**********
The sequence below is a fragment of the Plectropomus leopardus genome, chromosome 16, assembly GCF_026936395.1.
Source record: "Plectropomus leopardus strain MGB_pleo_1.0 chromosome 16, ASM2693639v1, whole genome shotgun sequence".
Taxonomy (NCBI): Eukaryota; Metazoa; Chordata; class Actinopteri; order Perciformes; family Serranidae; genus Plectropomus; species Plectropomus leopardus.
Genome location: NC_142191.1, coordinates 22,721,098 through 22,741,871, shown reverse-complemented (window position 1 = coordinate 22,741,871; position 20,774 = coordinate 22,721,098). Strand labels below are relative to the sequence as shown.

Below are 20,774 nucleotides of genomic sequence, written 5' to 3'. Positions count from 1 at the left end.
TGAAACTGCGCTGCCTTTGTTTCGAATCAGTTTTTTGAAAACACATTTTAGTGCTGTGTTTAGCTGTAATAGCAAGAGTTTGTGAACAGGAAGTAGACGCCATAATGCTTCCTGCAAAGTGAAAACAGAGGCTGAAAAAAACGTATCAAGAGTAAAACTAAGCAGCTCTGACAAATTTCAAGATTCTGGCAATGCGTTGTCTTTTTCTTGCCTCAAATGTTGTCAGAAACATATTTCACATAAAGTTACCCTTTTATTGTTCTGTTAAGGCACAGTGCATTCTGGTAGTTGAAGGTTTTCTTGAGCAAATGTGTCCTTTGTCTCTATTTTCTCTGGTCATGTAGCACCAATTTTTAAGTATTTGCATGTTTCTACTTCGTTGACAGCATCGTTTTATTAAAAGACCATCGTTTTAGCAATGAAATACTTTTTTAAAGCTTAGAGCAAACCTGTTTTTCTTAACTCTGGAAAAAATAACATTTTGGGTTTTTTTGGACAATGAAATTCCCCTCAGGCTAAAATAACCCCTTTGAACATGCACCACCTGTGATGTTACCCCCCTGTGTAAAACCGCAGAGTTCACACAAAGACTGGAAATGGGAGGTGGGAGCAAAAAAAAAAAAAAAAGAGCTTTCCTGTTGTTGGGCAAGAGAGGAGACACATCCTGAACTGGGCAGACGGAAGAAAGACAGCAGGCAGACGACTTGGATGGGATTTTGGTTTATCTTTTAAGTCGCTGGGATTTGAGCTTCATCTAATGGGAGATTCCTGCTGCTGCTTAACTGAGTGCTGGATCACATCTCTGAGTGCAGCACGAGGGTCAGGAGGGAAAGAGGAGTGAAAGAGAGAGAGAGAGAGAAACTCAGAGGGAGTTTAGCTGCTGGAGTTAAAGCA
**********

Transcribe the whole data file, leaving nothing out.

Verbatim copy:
The sequence below is a fragment of the Plectropomus leopardus genome, chromosome 16, assembly GCF_026936395.1.
Source record: "Plectropomus leopardus strain MGB_pleo_1.0 chromosome 16, ASM2693639v1, whole genome shotgun sequence".
Taxonomy (NCBI): Eukaryota; Metazoa; Chordata; class Actinopteri; order Perciformes; family Serranidae; genus Plectropomus; species Plectropomus leopardus.
Genome location: NC_142191.1, coordinates 22,721,098 through 22,741,871, shown reverse-complemented (window position 1 = coordinate 22,741,871; position 20,774 = coordinate 22,721,098). Strand labels below are relative to the sequence as shown.

Below are 20,774 nucleotides of genomic sequence, written 5' to 3'. Positions count from 1 at the left end.
TGAAACTGCGCTGCCTTTGTTTCGAATCAGTTTTTTGAAAACACATTTTAGTGCTGTGTTTAGCTGTAATAGCAAGAGTTTGTGAACAGGAAGTAGACGCCATAATGCTTCCTGCAAAGTGAAAACAGAGGCTGAAAAAAACGTATCAAGAGTAAAACTAAGCAGCTCTGACAAATTTCAAGATTCTGGCAATGCGTTGTCTTTTTCTTGCCTCAAATGTTGTCAGAAACATATTTCACATAAAGTTACCCTTTTATTGTTCTGTTAAGGCACAGTGCATTCTGGTAGTTGAAGGTTTTCTTGAGCAAATGTGTCCTTTGTCTCTATTTTCTCTGGTCATGTAGCACCAATTTTTAAGTATTTGCATGTTTCTACTTCGTTGACAGCATCGTTTTATTAAAAGACCATCGTTTTAGCAATGAAATACTTTTTTAAAGCTTAGAGCAAACCTGTTTTTCTTAACTCTGGAAAAAATAACATTTTGGGTTTTTTTGGACAATGAAATTCCCCTCAGGCTAAAATAACCCCTTTGAACATGCACCACCTGTGATGTTACCCCCCTGTGTAAAACCGCAGAGTTCACACAAAGACTGGAAATGGGAGGTGGGAGCAAAAAAAAAAAAAAAAGAGCTTTCCTGTTGTTGGGCAAGAGAGGAGACACATCCTGAACTGGGCAGACGGAAGAAAGACAGCAGGCAGACGACTTGGATGGGATTTTGGTTTATCTTTTAAGTCGCTGGGATTTGAGCTTCATCTAATGGGAGATTCCTGCTGCTGCTTAACTGAGTGCTGGATCACATCTCTGAGTGCAGCACGAGGGTCAGGAGGGAAAGAGGAGTGAAAGAGAGAGAGAGAGAGAAACTCAGAGGGAGTTTAGCTGCTGGAGTTAAAGCA